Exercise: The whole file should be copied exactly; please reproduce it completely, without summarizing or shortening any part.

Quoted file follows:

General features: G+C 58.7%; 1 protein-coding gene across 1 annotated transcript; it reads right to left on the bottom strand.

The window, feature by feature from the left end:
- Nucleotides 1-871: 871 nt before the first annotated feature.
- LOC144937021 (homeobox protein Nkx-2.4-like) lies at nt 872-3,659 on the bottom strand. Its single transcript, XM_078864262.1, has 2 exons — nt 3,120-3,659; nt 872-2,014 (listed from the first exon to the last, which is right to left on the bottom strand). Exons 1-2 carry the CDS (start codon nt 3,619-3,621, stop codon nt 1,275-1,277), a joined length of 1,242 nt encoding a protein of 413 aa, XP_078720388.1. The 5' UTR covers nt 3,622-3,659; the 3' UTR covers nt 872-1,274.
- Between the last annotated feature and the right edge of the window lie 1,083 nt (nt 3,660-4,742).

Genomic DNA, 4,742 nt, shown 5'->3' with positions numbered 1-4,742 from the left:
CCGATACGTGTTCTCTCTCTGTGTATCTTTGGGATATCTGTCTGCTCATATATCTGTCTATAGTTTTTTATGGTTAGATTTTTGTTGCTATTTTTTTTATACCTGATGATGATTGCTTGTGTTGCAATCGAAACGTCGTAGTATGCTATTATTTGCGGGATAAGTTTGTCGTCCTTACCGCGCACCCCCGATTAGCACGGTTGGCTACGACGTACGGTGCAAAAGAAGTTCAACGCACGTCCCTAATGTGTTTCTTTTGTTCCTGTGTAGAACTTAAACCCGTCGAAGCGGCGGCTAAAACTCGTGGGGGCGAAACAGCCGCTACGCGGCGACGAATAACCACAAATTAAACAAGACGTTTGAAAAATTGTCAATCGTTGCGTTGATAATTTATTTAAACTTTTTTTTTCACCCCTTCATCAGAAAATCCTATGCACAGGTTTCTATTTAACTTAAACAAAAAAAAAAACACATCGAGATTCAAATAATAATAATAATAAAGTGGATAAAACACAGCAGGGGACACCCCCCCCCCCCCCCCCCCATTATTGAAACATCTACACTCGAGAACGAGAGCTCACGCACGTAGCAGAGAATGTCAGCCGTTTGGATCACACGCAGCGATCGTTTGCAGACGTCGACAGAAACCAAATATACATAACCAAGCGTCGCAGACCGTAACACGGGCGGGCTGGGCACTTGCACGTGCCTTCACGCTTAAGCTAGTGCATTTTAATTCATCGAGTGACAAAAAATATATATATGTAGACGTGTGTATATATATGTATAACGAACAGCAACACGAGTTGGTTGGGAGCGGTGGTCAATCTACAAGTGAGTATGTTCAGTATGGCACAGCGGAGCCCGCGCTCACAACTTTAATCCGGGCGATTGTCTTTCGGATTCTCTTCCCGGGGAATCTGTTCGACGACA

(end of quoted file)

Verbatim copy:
General features: G+C 58.7%; 1 protein-coding gene across 1 annotated transcript; it reads right to left on the bottom strand.

The window, feature by feature from the left end:
- Nucleotides 1-871: 871 nt before the first annotated feature.
- LOC144937021 (homeobox protein Nkx-2.4-like) lies at nt 872-3,659 on the bottom strand. Its single transcript, XM_078864262.1, has 2 exons — nt 3,120-3,659; nt 872-2,014 (listed from the first exon to the last, which is right to left on the bottom strand). Exons 1-2 carry the CDS (start codon nt 3,619-3,621, stop codon nt 1,275-1,277), a joined length of 1,242 nt encoding a protein of 413 aa, XP_078720388.1. The 5' UTR covers nt 3,622-3,659; the 3' UTR covers nt 872-1,274.
- Between the last annotated feature and the right edge of the window lie 1,083 nt (nt 3,660-4,742).

Genomic DNA, 4,742 nt, shown 5'->3' with positions numbered 1-4,742 from the left:
CCGATACGTGTTCTCTCTCTGTGTATCTTTGGGATATCTGTCTGCTCATATATCTGTCTATAGTTTTTTATGGTTAGATTTTTGTTGCTATTTTTTTTATACCTGATGATGATTGCTTGTGTTGCAATCGAAACGTCGTAGTATGCTATTATTTGCGGGATAAGTTTGTCGTCCTTACCGCGCACCCCCGATTAGCACGGTTGGCTACGACGTACGGTGCAAAAGAAGTTCAACGCACGTCCCTAATGTGTTTCTTTTGTTCCTGTGTAGAACTTAAACCCGTCGAAGCGGCGGCTAAAACTCGTGGGGGCGAAACAGCCGCTACGCGGCGACGAATAACCACAAATTAAACAAGACGTTTGAAAAATTGTCAATCGTTGCGTTGATAATTTATTTAAACTTTTTTTTTCACCCCTTCATCAGAAAATCCTATGCACAGGTTTCTATTTAACTTAAACAAAAAAAAAAACACATCGAGATTCAAATAATAATAATAATAAAGTGGATAAAACACAGCAGGGGACACCCCCCCCCCCCCCCCCCCATTATTGAAACATCTACACTCGAGAACGAGAGCTCACGCACGTAGCAGAGAATGTCAGCCGTTTGGATCACACGCAGCGATCGTTTGCAGACGTCGACAGAAACCAAATATACATAACCAAGCGTCGCAGACCGTAACACGGGCGGGCTGGGCACTTGCACGTGCCTTCACGCTTAAGCTAGTGCATTTTAATTCATCGAGTGACAAAAAATATATATATGTAGACGTGTGTATATATATGTATAACGAACAGCAACACGAGTTGGTTGGGAGCGGTGGTCAATCTACAAGTGAGTATGTTCAGTATGGCACAGCGGAGCCCGCGCTCACAACTTTAATCCGGGCGATTGTCTTTCGGATTCTCTTCCCGGGGAATCTGTTCGACGACA